ms.shandy said...

Thanks Renee. Mostly it isn't so bad. They are both adjusting. Every time I make a change, Mom reacts this way. But its a little easier to stand up for myself each time. Back at one point, I was so afraid that, to her, it was laughable if I became defiant and told her that I will be myself, and that I'm a woman.

At this point though, I realize what matters is not whether she believes, but simply that its the truth. I can look her in the eye and say it now. Since I realized that, it has gotten easier to handle these moments.

It does still hurt though. Really its not her fault. Her reaction makes sense form her point of view, and her point of view comes from a lifetime of experience that doesn't include anyone at all like me. I just keep hoping that someday patience and honesty will prevail and she will start seeing me for who I truly am.

As for the earrings, it does feel like a major step. And I'm very proud. Just thrilled really. :)

Thanks s much for commenting. =)

Renee said...

No problem. I'm trying to make a habit of commenting, and not just when I have some conflagratory opinion to voice. :p

One of the hardest things to do, for me anyway, was to become comfortable asserting my female identity. I was always afraid of the conflict it might lead to (though rarely did). They never really tell us about all these hidden tribulations that come with transition, huh?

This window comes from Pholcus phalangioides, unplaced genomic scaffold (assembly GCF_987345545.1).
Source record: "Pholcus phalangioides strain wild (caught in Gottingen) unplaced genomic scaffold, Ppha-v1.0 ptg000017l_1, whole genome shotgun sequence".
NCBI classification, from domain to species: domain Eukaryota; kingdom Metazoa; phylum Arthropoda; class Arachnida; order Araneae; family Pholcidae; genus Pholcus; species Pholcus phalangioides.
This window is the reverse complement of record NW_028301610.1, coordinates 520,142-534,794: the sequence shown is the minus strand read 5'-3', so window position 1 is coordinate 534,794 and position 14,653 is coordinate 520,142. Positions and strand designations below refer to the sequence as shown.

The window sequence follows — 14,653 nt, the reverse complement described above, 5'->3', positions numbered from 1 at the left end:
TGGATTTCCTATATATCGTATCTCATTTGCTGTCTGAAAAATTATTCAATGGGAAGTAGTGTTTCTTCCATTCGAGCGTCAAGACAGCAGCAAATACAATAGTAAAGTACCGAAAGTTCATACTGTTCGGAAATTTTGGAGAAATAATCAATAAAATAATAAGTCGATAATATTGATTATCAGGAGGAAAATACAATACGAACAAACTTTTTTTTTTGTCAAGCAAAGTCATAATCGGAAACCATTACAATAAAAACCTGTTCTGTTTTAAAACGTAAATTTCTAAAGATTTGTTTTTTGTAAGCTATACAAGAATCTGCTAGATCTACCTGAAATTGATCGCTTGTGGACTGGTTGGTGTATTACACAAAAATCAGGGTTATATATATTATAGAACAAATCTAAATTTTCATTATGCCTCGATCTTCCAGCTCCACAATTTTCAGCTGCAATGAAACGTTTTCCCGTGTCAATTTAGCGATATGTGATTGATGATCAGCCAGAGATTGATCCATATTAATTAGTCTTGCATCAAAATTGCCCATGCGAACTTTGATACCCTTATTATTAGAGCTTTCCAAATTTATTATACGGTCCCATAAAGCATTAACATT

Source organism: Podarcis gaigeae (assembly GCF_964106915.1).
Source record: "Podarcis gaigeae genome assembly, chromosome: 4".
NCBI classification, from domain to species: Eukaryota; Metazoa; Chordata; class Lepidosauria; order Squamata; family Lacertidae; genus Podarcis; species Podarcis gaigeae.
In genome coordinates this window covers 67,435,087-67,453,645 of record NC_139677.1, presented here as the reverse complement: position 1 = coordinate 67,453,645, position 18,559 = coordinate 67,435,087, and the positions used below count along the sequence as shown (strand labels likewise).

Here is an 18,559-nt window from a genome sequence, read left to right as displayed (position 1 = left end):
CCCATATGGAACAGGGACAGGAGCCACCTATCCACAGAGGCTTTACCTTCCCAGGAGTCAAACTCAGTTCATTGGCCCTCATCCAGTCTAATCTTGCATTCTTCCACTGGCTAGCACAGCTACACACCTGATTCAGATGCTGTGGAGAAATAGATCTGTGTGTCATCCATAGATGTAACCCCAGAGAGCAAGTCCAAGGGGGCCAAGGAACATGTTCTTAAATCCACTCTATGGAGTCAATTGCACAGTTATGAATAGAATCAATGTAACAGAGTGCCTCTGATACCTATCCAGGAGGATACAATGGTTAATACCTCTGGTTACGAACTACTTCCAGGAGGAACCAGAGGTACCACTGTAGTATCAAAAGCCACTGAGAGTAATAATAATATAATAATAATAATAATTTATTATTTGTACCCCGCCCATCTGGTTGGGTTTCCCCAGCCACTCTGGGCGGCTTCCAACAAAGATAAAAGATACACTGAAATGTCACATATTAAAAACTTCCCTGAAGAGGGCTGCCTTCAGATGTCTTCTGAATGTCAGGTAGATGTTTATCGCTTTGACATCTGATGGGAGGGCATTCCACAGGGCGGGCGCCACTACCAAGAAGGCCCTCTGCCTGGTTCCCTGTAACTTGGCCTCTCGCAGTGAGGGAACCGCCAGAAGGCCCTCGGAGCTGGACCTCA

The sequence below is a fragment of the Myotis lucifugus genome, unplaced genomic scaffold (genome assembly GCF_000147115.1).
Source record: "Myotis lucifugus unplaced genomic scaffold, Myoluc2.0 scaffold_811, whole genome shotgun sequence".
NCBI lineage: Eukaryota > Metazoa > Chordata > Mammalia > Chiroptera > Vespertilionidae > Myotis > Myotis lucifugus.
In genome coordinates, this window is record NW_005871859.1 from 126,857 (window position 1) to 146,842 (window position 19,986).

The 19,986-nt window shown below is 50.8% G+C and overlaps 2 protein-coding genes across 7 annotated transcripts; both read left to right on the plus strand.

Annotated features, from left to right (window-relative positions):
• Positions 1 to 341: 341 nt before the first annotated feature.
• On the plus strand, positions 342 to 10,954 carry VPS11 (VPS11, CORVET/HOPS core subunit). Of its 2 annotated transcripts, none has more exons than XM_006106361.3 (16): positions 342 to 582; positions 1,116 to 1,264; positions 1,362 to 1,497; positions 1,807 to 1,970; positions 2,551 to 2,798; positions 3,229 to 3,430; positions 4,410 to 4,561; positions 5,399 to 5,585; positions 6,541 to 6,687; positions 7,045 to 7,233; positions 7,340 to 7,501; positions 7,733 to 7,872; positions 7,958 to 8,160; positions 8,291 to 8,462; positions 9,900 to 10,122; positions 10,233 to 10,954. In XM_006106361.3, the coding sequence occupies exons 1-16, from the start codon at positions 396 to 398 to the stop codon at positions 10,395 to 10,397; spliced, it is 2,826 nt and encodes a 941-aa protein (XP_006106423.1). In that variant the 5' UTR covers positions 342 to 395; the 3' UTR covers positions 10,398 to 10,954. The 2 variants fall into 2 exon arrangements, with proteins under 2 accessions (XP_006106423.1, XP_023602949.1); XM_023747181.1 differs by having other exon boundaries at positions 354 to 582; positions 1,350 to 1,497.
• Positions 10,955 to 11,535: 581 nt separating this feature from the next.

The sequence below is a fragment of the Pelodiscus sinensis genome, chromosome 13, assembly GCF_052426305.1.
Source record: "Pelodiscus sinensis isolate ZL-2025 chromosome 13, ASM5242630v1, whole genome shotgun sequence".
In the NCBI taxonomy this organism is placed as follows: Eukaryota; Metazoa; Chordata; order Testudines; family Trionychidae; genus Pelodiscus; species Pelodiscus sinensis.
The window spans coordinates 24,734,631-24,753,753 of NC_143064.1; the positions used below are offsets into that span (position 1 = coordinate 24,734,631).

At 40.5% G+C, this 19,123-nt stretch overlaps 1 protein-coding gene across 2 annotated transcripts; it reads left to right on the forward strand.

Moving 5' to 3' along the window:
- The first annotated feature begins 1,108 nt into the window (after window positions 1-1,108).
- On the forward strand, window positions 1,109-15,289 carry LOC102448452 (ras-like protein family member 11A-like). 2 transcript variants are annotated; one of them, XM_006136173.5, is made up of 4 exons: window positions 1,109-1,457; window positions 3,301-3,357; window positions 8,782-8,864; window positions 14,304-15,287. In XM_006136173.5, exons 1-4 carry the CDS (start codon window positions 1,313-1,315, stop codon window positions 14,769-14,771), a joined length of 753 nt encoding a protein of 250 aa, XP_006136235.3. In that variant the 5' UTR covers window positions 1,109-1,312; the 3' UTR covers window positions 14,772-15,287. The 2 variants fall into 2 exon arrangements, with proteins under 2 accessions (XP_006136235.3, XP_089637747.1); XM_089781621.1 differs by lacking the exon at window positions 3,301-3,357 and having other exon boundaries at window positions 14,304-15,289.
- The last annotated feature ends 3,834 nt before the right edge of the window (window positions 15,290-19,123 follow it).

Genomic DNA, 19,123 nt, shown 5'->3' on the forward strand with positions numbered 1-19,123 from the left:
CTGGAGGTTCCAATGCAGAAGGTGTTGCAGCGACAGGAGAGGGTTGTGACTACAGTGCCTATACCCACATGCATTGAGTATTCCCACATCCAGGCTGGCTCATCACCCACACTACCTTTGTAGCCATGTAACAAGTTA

ms.shandy said...

After holding back so many years, it was rough for me to open up and be myself as well. I was always self conscious that people would not take me seriously. I've gotten past that with most people now, but with people like Mom who object to my true gender, its still very hard. Hidden tribulations indeed. Transition is such a complex undertaking.

Oh, and you weren't really so conflagratory. I still stand by my post leading up to that, but my phrasing was very overbearing. You have training relevant to the discussion so you weighed in, and I overreacted. The author of that blog is a very dear friend, and I tend to get pretty impassioned about events discussed there. I guess sometimes I overreach. My opinion is still the same, but I'm so sorry I became that combative.

Renee said...

She's lucky to have you as a friend. I don't know why, but I find myself always nodding and smiling as I read your comments and blogs. Okay, maybe grimacing a bit if the blog isn't such a nice, but still right there with you.

At any rate, this is a hard medium to communicate in and I'm no stranger to provocation. I'm working on that though. :-)

Leslie Ann said...

Yes, Shandy, you cannot back down or they will never give ground again. I know it's hard to fight them, but you really have to.

The New Year's party sounds very nice. Maybe next year, Mrs. Leslie would be willing to attend, if we were invited(!). We actually discussed it some as a hypothetical this year. I can't imagine a better way to ring in the new than with one's best friends.